Russia’s missions to explore cosmos held back by mixture of Western sanctions and Covid-19 pandemic, country’s space agency warns

Russia’s missions to explore cosmos held back by mixture of Western sanctions and Covid-19 pandemic, country’s space agency warns

Russian rockets and satellites are facing fresh setbacks to getting off the ground, one of Moscow’s top space agency bosses has warned, citing the coronavirus crisis and a series of restrictions imposed on the country from abroad.

Speaking to TASS on Thursday, Maxim Ovchinnikov, the first deputy director of Roscosmos charged with overseeing the organization’s with a more than $2 billion budget, warned that a lack of supplies and logistical hurdles had grounded a number of launches.

“The coronavirus pandemic, slimmer resources to support our activities, and sanctions on buying components for rocket and space equipment have all had a negative impact on delivering our work,” he said.

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Last year, Russia reported that most of its space programs had fallen short of their targets. The Federal Space Programme is currently only 55% towards meeting its goals for 2016-2025 and, while Moscow’s GLONASS satellite development system is 80% complete, a Russian Cosmodrome infrastructure revamp scheme has come on by only 30% over that period.

News of the challenges comes just days after Russian President Vladimir Putin expressed concerns about the future of the country’s space exploration schemes. Earlier this week, he hit out at his government over delays in setting out a clear road map to strengthen Roscosmos, which should have been put forward and approved by August 30. Putin said the setback put future plans for the development of the industry at risk.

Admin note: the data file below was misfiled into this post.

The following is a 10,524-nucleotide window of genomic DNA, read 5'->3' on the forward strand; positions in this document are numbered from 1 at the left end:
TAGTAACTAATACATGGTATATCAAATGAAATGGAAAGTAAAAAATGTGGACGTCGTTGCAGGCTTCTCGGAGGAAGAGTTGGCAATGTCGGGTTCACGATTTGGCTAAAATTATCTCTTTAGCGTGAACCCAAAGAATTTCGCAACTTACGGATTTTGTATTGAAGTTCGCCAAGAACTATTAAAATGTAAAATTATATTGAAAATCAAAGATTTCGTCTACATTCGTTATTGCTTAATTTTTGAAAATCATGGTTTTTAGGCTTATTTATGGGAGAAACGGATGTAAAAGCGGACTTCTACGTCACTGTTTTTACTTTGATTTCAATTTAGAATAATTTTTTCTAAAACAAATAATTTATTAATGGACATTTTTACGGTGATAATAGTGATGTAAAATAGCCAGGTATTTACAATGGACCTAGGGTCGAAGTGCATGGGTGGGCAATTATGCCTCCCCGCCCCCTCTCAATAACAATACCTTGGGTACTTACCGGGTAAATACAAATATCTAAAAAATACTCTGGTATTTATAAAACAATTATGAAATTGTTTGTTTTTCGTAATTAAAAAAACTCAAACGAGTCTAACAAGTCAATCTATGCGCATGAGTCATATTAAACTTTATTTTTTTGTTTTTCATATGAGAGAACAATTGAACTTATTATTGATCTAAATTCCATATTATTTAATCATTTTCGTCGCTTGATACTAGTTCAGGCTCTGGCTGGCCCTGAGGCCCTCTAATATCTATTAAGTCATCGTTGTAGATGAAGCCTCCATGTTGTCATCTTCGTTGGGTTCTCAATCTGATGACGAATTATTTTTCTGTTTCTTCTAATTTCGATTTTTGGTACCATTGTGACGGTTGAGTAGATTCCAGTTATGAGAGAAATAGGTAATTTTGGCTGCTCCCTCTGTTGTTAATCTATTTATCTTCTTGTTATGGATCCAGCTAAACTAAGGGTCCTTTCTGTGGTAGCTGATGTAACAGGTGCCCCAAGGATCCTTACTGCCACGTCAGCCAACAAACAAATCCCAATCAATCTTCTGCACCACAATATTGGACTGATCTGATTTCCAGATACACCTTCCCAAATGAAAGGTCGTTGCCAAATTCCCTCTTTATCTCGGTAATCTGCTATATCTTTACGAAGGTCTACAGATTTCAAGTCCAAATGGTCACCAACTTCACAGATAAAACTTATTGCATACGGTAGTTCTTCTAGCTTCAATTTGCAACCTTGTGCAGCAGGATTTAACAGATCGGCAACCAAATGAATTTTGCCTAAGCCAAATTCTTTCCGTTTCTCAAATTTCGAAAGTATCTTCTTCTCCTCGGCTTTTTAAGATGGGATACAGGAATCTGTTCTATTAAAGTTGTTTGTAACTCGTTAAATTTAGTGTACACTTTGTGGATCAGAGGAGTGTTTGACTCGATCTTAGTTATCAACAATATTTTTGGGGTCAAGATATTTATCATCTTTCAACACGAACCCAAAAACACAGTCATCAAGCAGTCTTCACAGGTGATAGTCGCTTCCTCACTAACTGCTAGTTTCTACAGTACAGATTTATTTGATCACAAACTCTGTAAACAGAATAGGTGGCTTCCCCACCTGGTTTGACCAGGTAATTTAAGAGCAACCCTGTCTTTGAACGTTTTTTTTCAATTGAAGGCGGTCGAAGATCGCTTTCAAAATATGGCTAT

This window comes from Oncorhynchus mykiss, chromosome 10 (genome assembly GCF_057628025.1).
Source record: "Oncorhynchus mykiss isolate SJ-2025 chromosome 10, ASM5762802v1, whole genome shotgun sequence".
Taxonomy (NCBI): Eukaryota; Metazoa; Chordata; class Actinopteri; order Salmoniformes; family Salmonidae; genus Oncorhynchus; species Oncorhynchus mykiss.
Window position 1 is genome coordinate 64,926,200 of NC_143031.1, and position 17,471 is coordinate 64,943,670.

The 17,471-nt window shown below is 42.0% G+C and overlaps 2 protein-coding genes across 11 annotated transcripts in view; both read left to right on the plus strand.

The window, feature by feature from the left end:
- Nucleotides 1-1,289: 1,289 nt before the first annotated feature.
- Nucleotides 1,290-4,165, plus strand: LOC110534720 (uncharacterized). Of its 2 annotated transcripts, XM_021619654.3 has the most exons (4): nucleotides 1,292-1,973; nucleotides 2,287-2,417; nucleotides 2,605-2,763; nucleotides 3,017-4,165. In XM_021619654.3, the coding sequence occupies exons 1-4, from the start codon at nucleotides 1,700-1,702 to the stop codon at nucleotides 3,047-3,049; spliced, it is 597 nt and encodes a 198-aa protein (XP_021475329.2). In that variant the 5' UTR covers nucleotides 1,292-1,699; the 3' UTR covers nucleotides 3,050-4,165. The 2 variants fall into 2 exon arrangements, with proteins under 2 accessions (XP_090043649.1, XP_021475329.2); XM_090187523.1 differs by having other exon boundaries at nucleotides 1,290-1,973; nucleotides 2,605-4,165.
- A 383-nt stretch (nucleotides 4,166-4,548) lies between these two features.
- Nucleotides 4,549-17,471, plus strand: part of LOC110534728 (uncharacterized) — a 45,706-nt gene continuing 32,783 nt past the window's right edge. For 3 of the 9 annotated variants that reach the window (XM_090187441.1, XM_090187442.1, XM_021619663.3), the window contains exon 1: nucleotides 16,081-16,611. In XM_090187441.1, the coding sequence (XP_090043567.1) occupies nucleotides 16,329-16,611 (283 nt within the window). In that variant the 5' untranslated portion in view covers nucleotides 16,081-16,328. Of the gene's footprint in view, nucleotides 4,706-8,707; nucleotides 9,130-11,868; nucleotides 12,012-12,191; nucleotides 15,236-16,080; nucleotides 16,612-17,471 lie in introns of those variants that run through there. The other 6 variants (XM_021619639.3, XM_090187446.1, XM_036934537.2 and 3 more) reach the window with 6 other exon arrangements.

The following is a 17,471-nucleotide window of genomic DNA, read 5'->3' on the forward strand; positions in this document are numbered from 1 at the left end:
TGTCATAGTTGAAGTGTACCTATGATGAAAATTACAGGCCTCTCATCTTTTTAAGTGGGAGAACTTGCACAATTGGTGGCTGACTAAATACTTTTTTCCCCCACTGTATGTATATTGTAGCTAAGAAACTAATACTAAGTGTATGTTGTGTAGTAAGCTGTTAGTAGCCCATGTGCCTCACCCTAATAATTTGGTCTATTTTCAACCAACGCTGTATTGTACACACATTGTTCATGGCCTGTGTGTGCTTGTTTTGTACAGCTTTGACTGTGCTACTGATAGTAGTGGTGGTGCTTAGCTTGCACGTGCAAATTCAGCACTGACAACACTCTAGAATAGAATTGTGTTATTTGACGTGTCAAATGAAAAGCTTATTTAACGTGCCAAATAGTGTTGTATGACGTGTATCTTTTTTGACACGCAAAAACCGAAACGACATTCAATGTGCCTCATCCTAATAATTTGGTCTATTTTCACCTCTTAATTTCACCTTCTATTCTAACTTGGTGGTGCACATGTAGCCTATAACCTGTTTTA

Back in June of this year, Russia threatened to withdraw its involvement in the International Space Station if the US did not pull back on sanctions it said were stifling Russian cosmic efforts and targeted even the building housing the joint mission’s control center. The sanctions also meant Russia could not import a set of microchips understood to be essential in some of the final stages of assembling spacecraft for launch.

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“We have more than enough rockets but nothing to launch them with,” Dmitry Rogozin, head of Roscosmos, said at the time.

In January, it was recorded that Russia had around 176 satellites orbiting in space, compared to China’s 412 and the United States’ whopping 1,897. However, despite its role in the global space race being hampered by both sanctions and the pandemic’s impact, Ovchinnikov said the country had avoided having to carry out more satellite launches than necessary as there was less “operational necessity, due to the reliability of the devices.”

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